Given my love for poetry, I would like to introduce you to one of the most poetical places that this city holds in her very heart. A place full of wonders. A sort of secret garden which invites people to spend one's time absorbed in deep contemplation and reveries. Many will probably fret at my choice, since it is the least roman -- not to mention the fact that it is also the least catholic -- of all the monuments. Some would probably not even consider it as a monument in its own right. But, despite all, this cannot be helped: the Protestant Cemetery of Rome is the one that holds such a special place in my heart, so much so as to make it my absolute favourite spot.

You may wonder why a cemetery could be deemed by any roman as the very epitome of charm and poetry. Well then, you will have to allow me to be your guide to this place, so that you may be able to see it -- albeit fleetingly -- through my very eyes.

No other cemetery in the world that I have ever visited inspires such a sense of infinite peace, hope and awe. In the august shade of the Pyramid of Cestius, amidst cypress pines, myrtle and laurel, wild roses and flaming camellias, 4,000 men and women of all races and nations, languages and ages sleep their final sleep here together. And among them, two of the most gifted English Romantic poets, John Keats and Percy B. Shelley.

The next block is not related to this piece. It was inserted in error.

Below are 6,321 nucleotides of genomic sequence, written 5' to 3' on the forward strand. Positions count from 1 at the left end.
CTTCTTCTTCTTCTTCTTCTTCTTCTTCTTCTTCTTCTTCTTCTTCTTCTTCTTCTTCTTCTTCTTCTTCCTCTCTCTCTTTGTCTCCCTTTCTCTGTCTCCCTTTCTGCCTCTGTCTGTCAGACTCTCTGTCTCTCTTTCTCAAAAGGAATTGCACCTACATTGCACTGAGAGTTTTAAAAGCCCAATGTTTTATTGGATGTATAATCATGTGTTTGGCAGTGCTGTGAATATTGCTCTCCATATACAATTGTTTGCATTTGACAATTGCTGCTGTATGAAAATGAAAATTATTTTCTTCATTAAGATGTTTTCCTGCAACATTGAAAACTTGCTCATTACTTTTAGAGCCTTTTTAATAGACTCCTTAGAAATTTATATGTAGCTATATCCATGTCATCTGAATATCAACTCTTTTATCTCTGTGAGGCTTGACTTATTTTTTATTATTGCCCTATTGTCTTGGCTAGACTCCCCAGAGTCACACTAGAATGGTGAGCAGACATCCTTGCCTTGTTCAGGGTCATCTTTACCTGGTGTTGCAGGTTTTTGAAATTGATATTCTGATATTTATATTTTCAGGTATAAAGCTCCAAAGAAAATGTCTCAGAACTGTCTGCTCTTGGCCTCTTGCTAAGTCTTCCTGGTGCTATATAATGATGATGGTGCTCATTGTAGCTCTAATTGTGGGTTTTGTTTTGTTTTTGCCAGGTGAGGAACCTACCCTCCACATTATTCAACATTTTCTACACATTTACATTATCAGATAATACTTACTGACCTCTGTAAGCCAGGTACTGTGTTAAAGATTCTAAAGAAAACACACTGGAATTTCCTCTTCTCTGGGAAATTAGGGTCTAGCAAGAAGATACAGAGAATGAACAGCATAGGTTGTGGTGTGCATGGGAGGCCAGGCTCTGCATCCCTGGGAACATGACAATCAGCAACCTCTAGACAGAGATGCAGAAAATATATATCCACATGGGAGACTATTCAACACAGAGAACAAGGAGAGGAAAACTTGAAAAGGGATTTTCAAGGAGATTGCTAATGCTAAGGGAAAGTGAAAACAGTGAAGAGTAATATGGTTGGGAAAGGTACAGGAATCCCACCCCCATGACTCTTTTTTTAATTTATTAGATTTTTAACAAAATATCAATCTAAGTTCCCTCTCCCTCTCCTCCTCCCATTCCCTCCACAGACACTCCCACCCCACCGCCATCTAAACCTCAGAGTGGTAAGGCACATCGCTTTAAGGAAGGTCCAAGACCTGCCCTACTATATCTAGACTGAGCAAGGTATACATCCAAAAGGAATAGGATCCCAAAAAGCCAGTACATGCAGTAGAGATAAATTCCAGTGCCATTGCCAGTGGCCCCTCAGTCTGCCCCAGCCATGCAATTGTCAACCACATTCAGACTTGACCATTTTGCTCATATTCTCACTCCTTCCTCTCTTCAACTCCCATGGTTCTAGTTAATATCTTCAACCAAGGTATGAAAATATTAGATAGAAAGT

The very spot where John Keats rests is perhaps the most beautiful of the whole cemetery. The rich meadow that surrounds it is dotted by very few tombs and roman ruins. At the backdrop, the shape of the pyramid lies still as if guarding it. The 27-year-old poet, as he was dying of consumption, in the small palazzo close to the Spanish Steps, would question his dear painter friend Severn as to how the place where he was to be buried looked like. The answer had seemed most appealing to his ears, upon learning that the very place was rich with grass and flowers, including innumerable violets. Approaching his tomb, we can now rest our eyes on the engraved epitaph: "This grave contains all that was mortal of a young English poet, who, on his death-bed, in the bitterness of his heart at the malicious power of his enemies, desired these words to be engraved on his tombstone : ‘Here lies one whose name was writ in water.’" Fame and life are fleeting like the powerful words that Keats himself chose. This might explain the reason why he did not want his name to leave a trace anywhere including his own gravestone.